Friday, 21 August 2009

Tuareg Trade & Archaeobotany

A new article in the latest Azania (in its new format), reports on the excavations at Tadmakka, in northeast Mali, carried out by Sam Nixon in recent years. These excavations of about 5 meters of stratigraphy produced a wide range of evidence for trans-Saharan trade between ca. 750 and 1400 AD, with a very significant cultural change, interpreted as 'Tuaregization' (a more Nomadic turn) from about 1300 AD. This article focuses on the material culture, the sequence, but includes summary comments on the animals and plant remains. Full details of the archaeobotany (carried out at UCL) are forthcoming.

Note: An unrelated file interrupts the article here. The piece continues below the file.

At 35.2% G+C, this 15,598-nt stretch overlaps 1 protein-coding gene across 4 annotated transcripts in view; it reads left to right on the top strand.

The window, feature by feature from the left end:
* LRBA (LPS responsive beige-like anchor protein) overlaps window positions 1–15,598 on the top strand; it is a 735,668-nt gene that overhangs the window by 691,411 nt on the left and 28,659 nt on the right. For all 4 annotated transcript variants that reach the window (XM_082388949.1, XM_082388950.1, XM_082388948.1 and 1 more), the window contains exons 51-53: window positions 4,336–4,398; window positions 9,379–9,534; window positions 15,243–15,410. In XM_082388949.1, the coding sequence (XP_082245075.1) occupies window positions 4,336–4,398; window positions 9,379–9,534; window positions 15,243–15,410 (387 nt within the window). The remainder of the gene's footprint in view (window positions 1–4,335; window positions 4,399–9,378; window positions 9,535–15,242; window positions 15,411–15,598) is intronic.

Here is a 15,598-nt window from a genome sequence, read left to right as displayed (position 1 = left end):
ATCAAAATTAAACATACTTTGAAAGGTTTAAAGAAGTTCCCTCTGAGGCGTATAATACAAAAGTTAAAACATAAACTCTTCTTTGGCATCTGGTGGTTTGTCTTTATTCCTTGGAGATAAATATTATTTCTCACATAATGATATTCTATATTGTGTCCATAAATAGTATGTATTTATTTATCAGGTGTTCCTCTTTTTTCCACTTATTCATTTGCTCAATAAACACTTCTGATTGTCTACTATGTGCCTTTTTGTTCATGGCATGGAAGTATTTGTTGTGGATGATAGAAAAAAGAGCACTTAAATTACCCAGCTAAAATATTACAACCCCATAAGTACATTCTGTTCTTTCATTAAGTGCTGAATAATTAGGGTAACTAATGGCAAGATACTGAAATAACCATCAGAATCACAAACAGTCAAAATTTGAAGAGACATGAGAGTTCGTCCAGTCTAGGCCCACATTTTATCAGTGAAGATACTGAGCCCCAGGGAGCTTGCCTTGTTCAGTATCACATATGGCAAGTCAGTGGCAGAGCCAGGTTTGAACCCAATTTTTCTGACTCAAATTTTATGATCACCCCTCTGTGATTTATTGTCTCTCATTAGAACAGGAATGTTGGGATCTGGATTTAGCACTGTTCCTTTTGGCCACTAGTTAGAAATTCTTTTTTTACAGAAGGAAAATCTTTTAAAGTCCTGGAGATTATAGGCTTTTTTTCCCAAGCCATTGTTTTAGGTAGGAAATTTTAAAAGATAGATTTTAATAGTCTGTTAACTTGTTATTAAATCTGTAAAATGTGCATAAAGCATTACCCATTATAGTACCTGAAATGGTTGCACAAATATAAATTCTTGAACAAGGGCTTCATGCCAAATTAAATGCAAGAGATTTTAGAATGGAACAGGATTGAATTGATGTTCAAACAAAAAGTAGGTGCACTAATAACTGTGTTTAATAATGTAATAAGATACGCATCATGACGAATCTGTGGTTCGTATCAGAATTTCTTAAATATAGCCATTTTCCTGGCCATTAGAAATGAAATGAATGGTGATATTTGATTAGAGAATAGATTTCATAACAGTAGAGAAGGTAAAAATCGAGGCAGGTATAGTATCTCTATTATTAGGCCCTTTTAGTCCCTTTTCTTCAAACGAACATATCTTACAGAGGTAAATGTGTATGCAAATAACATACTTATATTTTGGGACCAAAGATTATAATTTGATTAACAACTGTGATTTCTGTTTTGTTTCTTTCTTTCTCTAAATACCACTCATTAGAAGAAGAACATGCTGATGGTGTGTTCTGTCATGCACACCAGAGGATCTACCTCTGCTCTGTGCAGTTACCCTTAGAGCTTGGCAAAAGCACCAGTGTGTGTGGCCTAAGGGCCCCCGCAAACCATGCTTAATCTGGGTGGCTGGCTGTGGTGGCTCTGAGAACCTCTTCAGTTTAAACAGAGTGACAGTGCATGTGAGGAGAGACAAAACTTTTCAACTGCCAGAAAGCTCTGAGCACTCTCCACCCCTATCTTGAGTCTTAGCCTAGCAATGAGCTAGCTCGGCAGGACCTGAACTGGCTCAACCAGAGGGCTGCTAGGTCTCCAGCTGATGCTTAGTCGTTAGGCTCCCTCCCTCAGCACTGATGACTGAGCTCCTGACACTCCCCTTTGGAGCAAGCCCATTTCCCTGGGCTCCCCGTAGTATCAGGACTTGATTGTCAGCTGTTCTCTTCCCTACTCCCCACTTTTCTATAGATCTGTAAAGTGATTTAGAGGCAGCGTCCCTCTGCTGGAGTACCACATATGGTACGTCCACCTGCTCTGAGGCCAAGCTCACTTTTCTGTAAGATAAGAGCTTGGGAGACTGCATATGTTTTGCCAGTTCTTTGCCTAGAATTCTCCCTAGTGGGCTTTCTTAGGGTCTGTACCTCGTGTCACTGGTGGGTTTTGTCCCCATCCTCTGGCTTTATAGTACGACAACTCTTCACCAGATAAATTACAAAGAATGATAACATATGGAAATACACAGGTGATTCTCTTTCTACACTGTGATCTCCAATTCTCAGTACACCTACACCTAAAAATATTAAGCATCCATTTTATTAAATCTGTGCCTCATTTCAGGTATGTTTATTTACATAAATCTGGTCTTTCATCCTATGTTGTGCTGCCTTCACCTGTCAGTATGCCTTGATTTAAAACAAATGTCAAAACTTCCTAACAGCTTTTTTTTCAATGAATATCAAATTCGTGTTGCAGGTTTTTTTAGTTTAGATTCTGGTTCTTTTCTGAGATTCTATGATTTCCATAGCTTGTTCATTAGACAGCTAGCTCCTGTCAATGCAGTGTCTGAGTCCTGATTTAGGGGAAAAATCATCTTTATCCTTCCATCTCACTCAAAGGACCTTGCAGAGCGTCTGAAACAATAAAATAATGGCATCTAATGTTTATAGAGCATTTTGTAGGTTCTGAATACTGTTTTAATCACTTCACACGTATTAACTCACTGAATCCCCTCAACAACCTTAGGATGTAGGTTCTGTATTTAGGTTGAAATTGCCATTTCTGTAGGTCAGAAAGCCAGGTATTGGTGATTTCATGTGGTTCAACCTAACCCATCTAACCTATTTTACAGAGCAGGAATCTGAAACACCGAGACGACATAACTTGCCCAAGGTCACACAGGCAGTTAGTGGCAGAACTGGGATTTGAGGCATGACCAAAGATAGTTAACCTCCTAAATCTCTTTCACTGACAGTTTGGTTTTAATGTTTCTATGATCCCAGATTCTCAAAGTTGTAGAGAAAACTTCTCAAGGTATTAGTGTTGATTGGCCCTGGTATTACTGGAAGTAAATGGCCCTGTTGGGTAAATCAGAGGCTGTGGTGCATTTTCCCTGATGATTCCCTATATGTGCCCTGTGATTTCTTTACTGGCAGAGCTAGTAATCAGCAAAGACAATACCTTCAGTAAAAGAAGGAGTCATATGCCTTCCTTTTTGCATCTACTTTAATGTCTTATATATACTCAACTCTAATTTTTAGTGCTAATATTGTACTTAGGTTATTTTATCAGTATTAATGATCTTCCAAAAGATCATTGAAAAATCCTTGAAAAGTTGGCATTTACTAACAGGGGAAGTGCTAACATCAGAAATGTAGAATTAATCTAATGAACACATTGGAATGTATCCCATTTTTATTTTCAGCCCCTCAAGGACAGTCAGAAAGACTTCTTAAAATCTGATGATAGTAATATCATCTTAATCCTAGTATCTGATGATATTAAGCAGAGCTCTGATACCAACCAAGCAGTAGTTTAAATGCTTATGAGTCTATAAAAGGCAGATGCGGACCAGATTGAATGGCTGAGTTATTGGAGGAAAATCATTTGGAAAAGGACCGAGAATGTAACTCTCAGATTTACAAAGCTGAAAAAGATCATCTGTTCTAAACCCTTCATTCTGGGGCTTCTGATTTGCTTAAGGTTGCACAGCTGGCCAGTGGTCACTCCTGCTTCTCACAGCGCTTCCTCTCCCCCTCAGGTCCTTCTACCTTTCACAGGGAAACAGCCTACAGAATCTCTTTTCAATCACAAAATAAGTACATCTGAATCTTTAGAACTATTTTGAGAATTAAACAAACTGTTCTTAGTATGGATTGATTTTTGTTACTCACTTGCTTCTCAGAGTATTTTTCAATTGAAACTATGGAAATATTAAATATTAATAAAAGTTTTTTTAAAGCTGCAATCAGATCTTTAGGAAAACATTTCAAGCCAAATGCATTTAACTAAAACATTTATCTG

This site provides the earliest significant evidence of trans-Saharan trade, including specifically gold trade and local gold coin production. Plant evidence also suggests a mixture of local crop-procduction, wild plant gathering and possible trade in grains; of particular interest is the evidence for free-threshing wheats-- but more on that when the archaeobotany is published. Some more information on the project is already available on-line here.

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